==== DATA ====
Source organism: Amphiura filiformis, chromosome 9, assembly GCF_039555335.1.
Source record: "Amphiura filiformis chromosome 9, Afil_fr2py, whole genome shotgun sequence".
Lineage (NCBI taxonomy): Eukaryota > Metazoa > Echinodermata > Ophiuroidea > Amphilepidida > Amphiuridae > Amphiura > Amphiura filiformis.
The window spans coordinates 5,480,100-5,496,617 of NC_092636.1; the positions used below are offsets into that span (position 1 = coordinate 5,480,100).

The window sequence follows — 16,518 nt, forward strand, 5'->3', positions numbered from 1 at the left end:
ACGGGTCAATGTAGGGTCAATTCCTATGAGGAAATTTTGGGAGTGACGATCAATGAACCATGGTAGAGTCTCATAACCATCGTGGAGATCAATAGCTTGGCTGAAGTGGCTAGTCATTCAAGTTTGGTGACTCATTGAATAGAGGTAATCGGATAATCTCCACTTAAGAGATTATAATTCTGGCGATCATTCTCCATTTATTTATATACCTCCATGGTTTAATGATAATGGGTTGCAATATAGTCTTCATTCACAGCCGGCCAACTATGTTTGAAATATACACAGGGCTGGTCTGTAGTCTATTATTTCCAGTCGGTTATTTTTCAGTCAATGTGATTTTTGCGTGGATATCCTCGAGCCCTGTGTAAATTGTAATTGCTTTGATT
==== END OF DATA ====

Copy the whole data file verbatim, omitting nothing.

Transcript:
Source organism: Amphiura filiformis, chromosome 9, assembly GCF_039555335.1.
Source record: "Amphiura filiformis chromosome 9, Afil_fr2py, whole genome shotgun sequence".
Lineage (NCBI taxonomy): Eukaryota > Metazoa > Echinodermata > Ophiuroidea > Amphilepidida > Amphiuridae > Amphiura > Amphiura filiformis.
The window spans coordinates 5,480,100-5,496,617 of NC_092636.1; the positions used below are offsets into that span (position 1 = coordinate 5,480,100).

The window sequence follows — 16,518 nt, forward strand, 5'->3', positions numbered from 1 at the left end:
ACGGGTCAATGTAGGGTCAATTCCTATGAGGAAATTTTGGGAGTGACGATCAATGAACCATGGTAGAGTCTCATAACCATCGTGGAGATCAATAGCTTGGCTGAAGTGGCTAGTCATTCAAGTTTGGTGACTCATTGAATAGAGGTAATCGGATAATCTCCACTTAAGAGATTATAATTCTGGCGATCATTCTCCATTTATTTATATACCTCCATGGTTTAATGATAATGGGTTGCAATATAGTCTTCATTCACAGCCGGCCAACTATGTTTGAAATATACACAGGGCTGGTCTGTAGTCTATTATTTCCAGTCGGTTATTTTTCAGTCAATGTGATTTTTGCGTGGATATCCTCGAGCCCTGTGTAAATTGTAATTGCTTTGATT